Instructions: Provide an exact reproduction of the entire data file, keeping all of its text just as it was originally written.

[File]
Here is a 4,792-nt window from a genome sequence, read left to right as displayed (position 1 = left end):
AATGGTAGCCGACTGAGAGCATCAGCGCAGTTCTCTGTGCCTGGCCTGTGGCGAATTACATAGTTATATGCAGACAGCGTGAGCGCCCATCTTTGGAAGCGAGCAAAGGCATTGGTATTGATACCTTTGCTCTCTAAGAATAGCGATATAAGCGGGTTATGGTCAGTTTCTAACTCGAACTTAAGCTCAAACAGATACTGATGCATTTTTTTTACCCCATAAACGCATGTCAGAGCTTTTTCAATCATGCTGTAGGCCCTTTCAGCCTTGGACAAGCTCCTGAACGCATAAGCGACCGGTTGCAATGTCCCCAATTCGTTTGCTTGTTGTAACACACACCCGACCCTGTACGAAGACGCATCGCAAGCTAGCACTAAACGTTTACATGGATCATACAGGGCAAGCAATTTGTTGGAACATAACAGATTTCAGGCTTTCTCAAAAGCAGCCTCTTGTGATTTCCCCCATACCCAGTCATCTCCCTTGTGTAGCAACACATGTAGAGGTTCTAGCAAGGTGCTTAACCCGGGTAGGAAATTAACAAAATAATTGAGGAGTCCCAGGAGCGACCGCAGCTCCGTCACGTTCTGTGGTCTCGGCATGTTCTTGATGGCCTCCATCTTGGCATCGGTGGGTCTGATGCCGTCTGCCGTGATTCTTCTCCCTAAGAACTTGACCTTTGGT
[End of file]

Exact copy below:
Here is a 4,792-nt window from a genome sequence, read left to right as displayed (position 1 = left end):
AATGGTAGCCGACTGAGAGCATCAGCGCAGTTCTCTGTGCCTGGCCTGTGGCGAATTACATAGTTATATGCAGACAGCGTGAGCGCCCATCTTTGGAAGCGAGCAAAGGCATTGGTATTGATACCTTTGCTCTCTAAGAATAGCGATATAAGCGGGTTATGGTCAGTTTCTAACTCGAACTTAAGCTCAAACAGATACTGATGCATTTTTTTTACCCCATAAACGCATGTCAGAGCTTTTTCAATCATGCTGTAGGCCCTTTCAGCCTTGGACAAGCTCCTGAACGCATAAGCGACCGGTTGCAATGTCCCCAATTCGTTTGCTTGTTGTAACACACACCCGACCCTGTACGAAGACGCATCGCAAGCTAGCACTAAACGTTTACATGGATCATACAGGGCAAGCAATTTGTTGGAACATAACAGATTTCAGGCTTTCTCAAAAGCAGCCTCTTGTGATTTCCCCCATACCCAGTCATCTCCCTTGTGTAGCAACACATGTAGAGGTTCTAGCAAGGTGCTTAACCCGGGTAGGAAATTAACAAAATAATTGAGGAGTCCCAGGAGCGACCGCAGCTCCGTCACGTTCTGTGGTCTCGGCATGTTCTTGATGGCCTCCATCTTGGCATCGGTGGGTCTGATGCCGTCTGCCGTGATTCTTCTCCCTAAGAACTTGACCTTTGGT